How to Cope with Bullying and Harassment at Sea

Stop bullying and harassementModern business technologies offer dozens of conflict management strategies. Forbes experts even state that conflicts are vital for productive work. So they are, but on condition that all protagonists can forget the whole thing at 5 pm and go drink some beer with friends at their favorite pub. Meanwhile, confrontations that happen among people who work at sea are the completely different story indeed.

Obvious factors such as long hours of hard work, stress, living in unwelcome proximity with other people poison a working atmosphere. It entails exhausting squabbles over working matters or worse bullying, harassment and other forms of an inappropriate behavior.

According to Nautilus International statistics 50% of seafarers have experienced some form of bullying, harassment or discrimination at sea.

Below we will look closely at the problem of onboard conflicts and ways how seafarers can cope with unpleasant people they get stuck during a trip.

Working Conflict vs. Discrimination?

  1. Working conflicts. Analyze whether you are battling against a person or a problem. Perhaps aside this particular situation your colleague doesn’t demonstrate such unreasonableness or aggression. If so, separate the person from the problem and tackle your working issue to clear the air.
    However, it often happens that the opposite opinion of a colleague or supervisor lies at the root of a conflict. Don’t let emotions affect your judgment; there are special procedures for situations when you fear that actions of your colleague might endanger safety of the vessel or ruin your performance: Document final figures on displays / condition of mechanisms at the end of your watch if you work back-to-back; If you feel that the order given to you is perversely wrong ask to put it in writing; Appeal to Master, Chief Engineer or Nautical/Technical Superintendants in case of an argument with Senior Officers.
  2. Bullying and Harassment stats. Working issues conflicts, although unpleasant, usually are manageable and don’t lead to grim consequences. Meanwhile, there is still a lot of bullying and harassment onboard.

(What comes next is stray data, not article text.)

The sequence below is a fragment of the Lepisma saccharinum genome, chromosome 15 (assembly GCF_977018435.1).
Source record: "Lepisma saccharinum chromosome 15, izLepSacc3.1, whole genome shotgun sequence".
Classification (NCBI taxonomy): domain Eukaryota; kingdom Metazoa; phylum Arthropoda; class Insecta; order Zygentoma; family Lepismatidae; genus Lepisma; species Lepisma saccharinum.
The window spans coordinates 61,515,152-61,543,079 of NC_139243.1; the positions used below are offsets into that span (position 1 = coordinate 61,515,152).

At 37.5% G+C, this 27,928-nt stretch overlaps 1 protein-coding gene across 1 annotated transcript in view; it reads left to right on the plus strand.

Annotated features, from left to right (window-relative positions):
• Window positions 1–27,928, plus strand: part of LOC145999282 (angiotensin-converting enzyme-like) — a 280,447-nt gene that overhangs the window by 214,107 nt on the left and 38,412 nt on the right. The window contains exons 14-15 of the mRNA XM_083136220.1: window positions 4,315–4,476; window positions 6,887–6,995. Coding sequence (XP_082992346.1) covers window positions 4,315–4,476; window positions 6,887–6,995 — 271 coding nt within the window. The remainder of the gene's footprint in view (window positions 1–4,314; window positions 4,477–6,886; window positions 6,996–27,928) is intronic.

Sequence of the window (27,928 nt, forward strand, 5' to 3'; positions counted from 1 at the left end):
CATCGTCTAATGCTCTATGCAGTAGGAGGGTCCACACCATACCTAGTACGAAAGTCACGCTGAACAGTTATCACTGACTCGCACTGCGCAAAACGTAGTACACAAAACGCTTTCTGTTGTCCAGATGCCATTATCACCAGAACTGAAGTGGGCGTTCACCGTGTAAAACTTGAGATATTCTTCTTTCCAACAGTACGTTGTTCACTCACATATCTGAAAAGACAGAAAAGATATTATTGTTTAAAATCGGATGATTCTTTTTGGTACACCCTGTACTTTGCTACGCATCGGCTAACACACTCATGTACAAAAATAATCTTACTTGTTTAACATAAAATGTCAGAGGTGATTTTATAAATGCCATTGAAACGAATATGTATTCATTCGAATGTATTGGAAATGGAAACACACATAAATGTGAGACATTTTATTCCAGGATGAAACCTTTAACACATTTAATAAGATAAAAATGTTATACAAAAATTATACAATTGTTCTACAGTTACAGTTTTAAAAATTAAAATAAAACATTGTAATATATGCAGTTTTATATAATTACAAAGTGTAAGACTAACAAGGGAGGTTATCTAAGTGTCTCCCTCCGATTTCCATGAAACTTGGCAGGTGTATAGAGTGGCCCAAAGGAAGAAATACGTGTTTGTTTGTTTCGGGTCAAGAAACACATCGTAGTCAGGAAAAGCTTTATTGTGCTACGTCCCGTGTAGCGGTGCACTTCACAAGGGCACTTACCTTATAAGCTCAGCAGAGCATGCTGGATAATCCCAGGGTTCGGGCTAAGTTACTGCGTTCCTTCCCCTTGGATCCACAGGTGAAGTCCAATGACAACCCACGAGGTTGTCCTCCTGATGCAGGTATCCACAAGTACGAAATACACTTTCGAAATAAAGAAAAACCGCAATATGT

Natalie Shaw, director of employment affairs at the International Chamber of Shipping (ICS) reports that situation has changed for the better for the past 10 years, but violence has not disappeared from merchant fleet. There are several tendencies that ICS and ISWAN (International Seafarers’ Welfare and Assistance Network) outline in connection with on board aggression:

Results of bullying and harassement on board  Cases of abuse, bullying, harassment, and discrimination are massively underreported. Victims prefer to suffer to the end of their trip and ask for the transfer to another vessel or request repatriation under false pretences.

Most common reasons for bullying at sea are: nationality, race, sexual orientation, gender, age and religion.

Officers bully junior members of their crew in the majority of reported cases.

Even “mild” harassment such as jokes or teasing made persistently over several weeks or months can take a toll on mental state and cause depression or damage self-esteem.

Common results of workplace harassment include demoralization, lack of initiative, poor performance, anxiety, depression, loneliness and suicidal thoughts.

Steps to Protect Yourself against Bullying and Harassment

On January the 8th 2019 new MLC 2006 amendment came into force adding Guidance on eliminating shipboard harassment and bullying to the first paragraph of Guideline B4.3.1 (Provisions on occupational accidents, injuries and diseases) of the Convention. This document was developed by ICS in collaboration with ITF in order to change the situation with onboard violence on the global level. It contains examples of inappropriate behavior, advices on actions in case of bullying and discrimination and provides samples of company policies and procedures for dealing with such cases.